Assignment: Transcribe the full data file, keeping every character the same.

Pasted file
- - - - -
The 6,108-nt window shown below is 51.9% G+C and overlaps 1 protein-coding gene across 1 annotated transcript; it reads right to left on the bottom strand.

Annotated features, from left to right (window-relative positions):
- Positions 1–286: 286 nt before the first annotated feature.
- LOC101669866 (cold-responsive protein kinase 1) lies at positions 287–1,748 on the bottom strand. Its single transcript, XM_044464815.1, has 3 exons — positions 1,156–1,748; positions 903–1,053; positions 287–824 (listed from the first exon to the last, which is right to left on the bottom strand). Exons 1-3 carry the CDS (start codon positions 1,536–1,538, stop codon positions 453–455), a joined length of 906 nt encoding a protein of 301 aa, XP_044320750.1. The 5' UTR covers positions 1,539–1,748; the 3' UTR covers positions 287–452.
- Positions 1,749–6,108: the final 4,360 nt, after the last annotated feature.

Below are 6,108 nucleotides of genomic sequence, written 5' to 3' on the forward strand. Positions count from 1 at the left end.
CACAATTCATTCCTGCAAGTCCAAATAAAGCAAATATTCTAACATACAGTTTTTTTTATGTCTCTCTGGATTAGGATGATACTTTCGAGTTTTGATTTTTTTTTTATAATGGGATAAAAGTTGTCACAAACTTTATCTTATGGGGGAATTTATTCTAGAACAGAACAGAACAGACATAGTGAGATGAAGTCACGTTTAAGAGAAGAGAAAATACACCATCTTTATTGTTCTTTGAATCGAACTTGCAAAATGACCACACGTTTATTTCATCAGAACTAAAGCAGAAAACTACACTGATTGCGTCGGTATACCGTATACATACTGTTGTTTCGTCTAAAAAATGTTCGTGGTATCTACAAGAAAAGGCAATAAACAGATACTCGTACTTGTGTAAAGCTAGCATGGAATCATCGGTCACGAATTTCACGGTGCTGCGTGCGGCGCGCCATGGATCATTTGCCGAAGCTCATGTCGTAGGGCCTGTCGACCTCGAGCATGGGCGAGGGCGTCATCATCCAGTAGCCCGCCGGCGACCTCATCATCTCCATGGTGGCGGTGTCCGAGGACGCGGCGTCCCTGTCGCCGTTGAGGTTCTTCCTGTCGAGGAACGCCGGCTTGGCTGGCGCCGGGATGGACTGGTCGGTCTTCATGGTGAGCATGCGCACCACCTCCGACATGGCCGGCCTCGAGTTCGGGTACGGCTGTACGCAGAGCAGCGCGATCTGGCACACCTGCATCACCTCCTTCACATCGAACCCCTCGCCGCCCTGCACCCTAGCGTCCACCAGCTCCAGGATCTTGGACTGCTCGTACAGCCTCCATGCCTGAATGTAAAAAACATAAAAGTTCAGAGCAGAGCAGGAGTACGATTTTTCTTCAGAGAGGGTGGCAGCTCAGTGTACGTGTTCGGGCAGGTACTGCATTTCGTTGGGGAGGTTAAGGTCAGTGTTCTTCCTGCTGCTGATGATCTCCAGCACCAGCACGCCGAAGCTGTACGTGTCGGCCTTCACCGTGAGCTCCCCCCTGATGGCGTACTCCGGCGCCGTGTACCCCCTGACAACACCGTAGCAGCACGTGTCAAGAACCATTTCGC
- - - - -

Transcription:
The 6,108-nt window shown below is 51.9% G+C and overlaps 1 protein-coding gene across 1 annotated transcript; it reads right to left on the bottom strand.

Annotated features, from left to right (window-relative positions):
- Positions 1–286: 286 nt before the first annotated feature.
- LOC101669866 (cold-responsive protein kinase 1) lies at positions 287–1,748 on the bottom strand. Its single transcript, XM_044464815.1, has 3 exons — positions 1,156–1,748; positions 903–1,053; positions 287–824 (listed from the first exon to the last, which is right to left on the bottom strand). Exons 1-3 carry the CDS (start codon positions 1,536–1,538, stop codon positions 453–455), a joined length of 906 nt encoding a protein of 301 aa, XP_044320750.1. The 5' UTR covers positions 1,539–1,748; the 3' UTR covers positions 287–452.
- Positions 1,749–6,108: the final 4,360 nt, after the last annotated feature.

Below are 6,108 nucleotides of genomic sequence, written 5' to 3' on the forward strand. Positions count from 1 at the left end.
CACAATTCATTCCTGCAAGTCCAAATAAAGCAAATATTCTAACATACAGTTTTTTTTATGTCTCTCTGGATTAGGATGATACTTTCGAGTTTTGATTTTTTTTTTATAATGGGATAAAAGTTGTCACAAACTTTATCTTATGGGGGAATTTATTCTAGAACAGAACAGAACAGACATAGTGAGATGAAGTCACGTTTAAGAGAAGAGAAAATACACCATCTTTATTGTTCTTTGAATCGAACTTGCAAAATGACCACACGTTTATTTCATCAGAACTAAAGCAGAAAACTACACTGATTGCGTCGGTATACCGTATACATACTGTTGTTTCGTCTAAAAAATGTTCGTGGTATCTACAAGAAAAGGCAATAAACAGATACTCGTACTTGTGTAAAGCTAGCATGGAATCATCGGTCACGAATTTCACGGTGCTGCGTGCGGCGCGCCATGGATCATTTGCCGAAGCTCATGTCGTAGGGCCTGTCGACCTCGAGCATGGGCGAGGGCGTCATCATCCAGTAGCCCGCCGGCGACCTCATCATCTCCATGGTGGCGGTGTCCGAGGACGCGGCGTCCCTGTCGCCGTTGAGGTTCTTCCTGTCGAGGAACGCCGGCTTGGCTGGCGCCGGGATGGACTGGTCGGTCTTCATGGTGAGCATGCGCACCACCTCCGACATGGCCGGCCTCGAGTTCGGGTACGGCTGTACGCAGAGCAGCGCGATCTGGCACACCTGCATCACCTCCTTCACATCGAACCCCTCGCCGCCCTGCACCCTAGCGTCCACCAGCTCCAGGATCTTGGACTGCTCGTACAGCCTCCATGCCTGAATGTAAAAAACATAAAAGTTCAGAGCAGAGCAGGAGTACGATTTTTCTTCAGAGAGGGTGGCAGCTCAGTGTACGTGTTCGGGCAGGTACTGCATTTCGTTGGGGAGGTTAAGGTCAGTGTTCTTCCTGCTGCTGATGATCTCCAGCACCAGCACGCCGAAGCTGTACGTGTCGGCCTTCACCGTGAGCTCCCCCCTGATGGCGTACTCCGGCGCCGTGTACCCCCTGACAACACCGTAGCAGCACGTGTCAAGAACCATTTCGC